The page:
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Stepan ready to lead youthful Coyotes

Center, 27, embracing elder statesman role following trade from Rangers

by Jessi Pierce / Correspondent

EDINA, Minn. - Center Derek Stepan doesn't consider himself an old-timer, though at 27 he has played seven NHL seasons and is four years older than the average age of his new Arizona Coyotes teammates (23).

"I still feel like a young guy," said Stepan, who is participating in Da Beauty League, where a host of NHL players with ties to Minnesota are playing games for charity twice a week through Aug. 23 at Braemar Arena. "But now I look at the lineup and I think there's only going to be one guy that's older than me up front (forward Jamie McGinn, 28), and maybe two or three guys on the back end (defensemen Zbynek Michalek, 34; Alex Goligoski, 32; Niklas Hjalmarsson, 30). It's definitely a new experience, but something that certainly doesn't worry me. I've been in a leadership role in New York and I'll just transfer into a new one in Arizona. I couldn't be more excited."

Arizona acquired Stepan and goaltender Antti Raanta on June 23 in a trade with the New York Rangers for defenseman Anthony DeAngelo and a first-round pick in the 2017 NHL Draft.

Stepan, from Hastings, Minnesota, has 360 points (128 goals, 232 assists) in 515 NHL games, all with the Rangers, who selected him in the second round (No. 51) of the 2008 NHL Draft. He has at least 53 points in each of his past four seasons and was an alternate captain for the past three seasons. Stepan made the Stanley Cup Playoffs in each of his seven seasons, including the Stanley Cup Final in 2014 and the Eastern Conference Final in 2012 and 2015.


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Stepan hopes those numbers and experience help foster change in Arizona. The Coyotes haven't qualified for the playoffs since 2012, and finished 29th, 24th and 28th in the standings in the past three seasons, respectively.

"We have a young team with a lot of potential, but that's what's so exciting," Stepan said. "It's a new chapter for me and I look forward to being a part of building on something in Arizona."

Stepan brings a strong special-teams presence. He averaged 2:58 of ice time on the power play last season and had the second-most minutes among Rangers forwards on the penalty kill.

Last season, the Rangers ranked 19th in the League with a 79.8 percent penalty-killing rate. The Coyotes ranked last (77.6 percent). 

"The biggest thing as you go into a new team is, you can't change too much of yourself," Stepan said. "I have to do a lot of the same things I was doing in New York, and killing penalties was one of them. Playing in the big moments at the right time and doing the right things with and without the puck, all of those things stay the same. I'm going to try bring everything I can and try to show these young guys what it takes to be on the penalty-killing unit."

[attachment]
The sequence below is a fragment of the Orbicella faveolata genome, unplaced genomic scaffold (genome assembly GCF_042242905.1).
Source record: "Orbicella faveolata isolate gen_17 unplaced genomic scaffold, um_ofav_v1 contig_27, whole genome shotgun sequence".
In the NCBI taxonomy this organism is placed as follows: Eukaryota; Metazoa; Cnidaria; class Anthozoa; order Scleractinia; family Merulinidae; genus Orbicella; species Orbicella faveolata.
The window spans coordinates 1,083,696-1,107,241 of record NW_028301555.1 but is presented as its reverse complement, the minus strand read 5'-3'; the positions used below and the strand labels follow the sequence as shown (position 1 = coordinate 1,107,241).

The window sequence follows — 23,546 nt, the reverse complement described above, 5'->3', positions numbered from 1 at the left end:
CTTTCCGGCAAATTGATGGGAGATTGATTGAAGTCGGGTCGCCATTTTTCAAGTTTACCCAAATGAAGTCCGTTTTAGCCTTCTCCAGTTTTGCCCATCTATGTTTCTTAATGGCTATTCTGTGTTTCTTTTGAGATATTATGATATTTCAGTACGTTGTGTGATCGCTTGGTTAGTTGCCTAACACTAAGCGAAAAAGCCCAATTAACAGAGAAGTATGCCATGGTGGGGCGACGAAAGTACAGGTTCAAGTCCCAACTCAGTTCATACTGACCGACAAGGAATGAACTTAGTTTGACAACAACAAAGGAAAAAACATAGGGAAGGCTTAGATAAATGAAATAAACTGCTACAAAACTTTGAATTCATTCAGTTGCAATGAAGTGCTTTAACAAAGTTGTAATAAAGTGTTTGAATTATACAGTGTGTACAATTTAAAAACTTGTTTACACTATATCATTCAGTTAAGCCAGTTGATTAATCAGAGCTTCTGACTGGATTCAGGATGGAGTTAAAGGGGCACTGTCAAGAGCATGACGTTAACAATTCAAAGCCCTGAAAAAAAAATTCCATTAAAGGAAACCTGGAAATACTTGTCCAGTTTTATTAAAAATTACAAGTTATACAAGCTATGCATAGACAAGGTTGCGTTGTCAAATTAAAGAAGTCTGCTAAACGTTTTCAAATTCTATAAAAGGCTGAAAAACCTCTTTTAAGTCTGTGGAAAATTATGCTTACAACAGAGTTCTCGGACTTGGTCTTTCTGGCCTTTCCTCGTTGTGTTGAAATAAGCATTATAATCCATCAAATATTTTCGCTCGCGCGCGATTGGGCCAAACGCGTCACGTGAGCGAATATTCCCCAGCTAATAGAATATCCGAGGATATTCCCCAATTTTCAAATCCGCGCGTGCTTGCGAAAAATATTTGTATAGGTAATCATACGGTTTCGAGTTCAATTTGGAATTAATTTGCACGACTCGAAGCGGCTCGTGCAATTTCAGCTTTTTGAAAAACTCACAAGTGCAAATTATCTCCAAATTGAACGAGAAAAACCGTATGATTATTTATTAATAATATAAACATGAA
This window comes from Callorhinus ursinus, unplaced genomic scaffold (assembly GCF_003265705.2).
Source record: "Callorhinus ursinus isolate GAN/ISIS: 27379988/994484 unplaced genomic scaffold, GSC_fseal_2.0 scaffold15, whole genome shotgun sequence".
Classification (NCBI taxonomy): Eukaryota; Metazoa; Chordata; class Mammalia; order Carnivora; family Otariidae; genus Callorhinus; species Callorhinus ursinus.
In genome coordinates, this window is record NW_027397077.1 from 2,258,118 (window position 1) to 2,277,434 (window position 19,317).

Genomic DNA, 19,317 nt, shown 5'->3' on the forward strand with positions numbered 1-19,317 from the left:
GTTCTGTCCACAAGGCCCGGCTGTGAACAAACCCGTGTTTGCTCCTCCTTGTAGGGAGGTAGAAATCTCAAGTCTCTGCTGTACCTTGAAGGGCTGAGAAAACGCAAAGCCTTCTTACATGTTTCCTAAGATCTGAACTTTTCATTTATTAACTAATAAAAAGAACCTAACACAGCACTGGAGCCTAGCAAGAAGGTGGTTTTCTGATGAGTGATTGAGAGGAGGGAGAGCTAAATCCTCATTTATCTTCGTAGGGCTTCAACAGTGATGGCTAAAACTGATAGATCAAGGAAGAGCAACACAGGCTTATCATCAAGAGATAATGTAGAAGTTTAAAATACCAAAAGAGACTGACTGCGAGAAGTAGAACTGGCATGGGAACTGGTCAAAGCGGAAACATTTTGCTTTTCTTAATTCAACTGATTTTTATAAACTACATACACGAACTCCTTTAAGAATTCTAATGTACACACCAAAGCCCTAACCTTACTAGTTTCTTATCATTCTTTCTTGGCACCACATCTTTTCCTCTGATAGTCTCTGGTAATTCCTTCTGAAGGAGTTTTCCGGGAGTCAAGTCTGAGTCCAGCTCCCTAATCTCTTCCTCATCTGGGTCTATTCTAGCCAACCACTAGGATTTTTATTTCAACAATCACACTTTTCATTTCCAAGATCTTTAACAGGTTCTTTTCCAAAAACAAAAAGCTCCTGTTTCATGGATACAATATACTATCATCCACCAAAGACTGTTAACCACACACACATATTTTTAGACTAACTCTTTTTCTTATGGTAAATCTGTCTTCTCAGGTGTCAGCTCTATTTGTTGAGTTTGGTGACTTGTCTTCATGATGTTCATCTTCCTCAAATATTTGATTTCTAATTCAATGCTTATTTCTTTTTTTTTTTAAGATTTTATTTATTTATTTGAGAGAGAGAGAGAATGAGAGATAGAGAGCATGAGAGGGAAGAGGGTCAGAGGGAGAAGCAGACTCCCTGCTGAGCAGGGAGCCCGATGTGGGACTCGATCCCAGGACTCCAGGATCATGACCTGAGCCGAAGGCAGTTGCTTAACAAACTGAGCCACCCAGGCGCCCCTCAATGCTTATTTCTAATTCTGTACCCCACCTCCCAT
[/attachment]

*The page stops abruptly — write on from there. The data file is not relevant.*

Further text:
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Stepan wasn't the only new face Arizona added in the offseason. Former Coyotes forward Rick Tocchet (1997-2000), who won the Stanley Cup as an assistant with the Pittsburgh Penguins in each of the past two seasons, was hired as coach on July 11, replacing Dave Tippett. Arizona also acquired Hjalmarsson in a trade with the Chicago Blackhawks on June 23.

"There's a lot of turnover, but a lot of excitement coming into the year with Stepan and Hjalmarsson coming in," Goligoski said. "Those are two experienced guys who are used to winning hockey games. As a whole, that's the culture we have to bring in there, so those guys are big additions. 

"Rick Tocchet for a head coach; as a player and coach he's been a winner, so he knows how to win and what it takes, so there's definitely a lot of excitement going in from all the guys. We weren't a successful team last year … We're going to be doing things a bit different and anyone on a losing team should be excited about that."

Stepan is ready to help the Coyotes reach new heights. 

"I think there are slumps that any team goes through," he said. "Obviously with a younger group you're going to have slumps that are new to players, but at the same time as a group we have to try to limit how long those slumps last and try to learn from it quickly. If you can learn from it fast, that's what makes good teams. 

"It doesn't matter if you're a veteran team or a young team, if you can learn from your mistakes and be better at it the second time around, you're going to have success. I think you're going to see more success in Arizona beginning this season and into the future."

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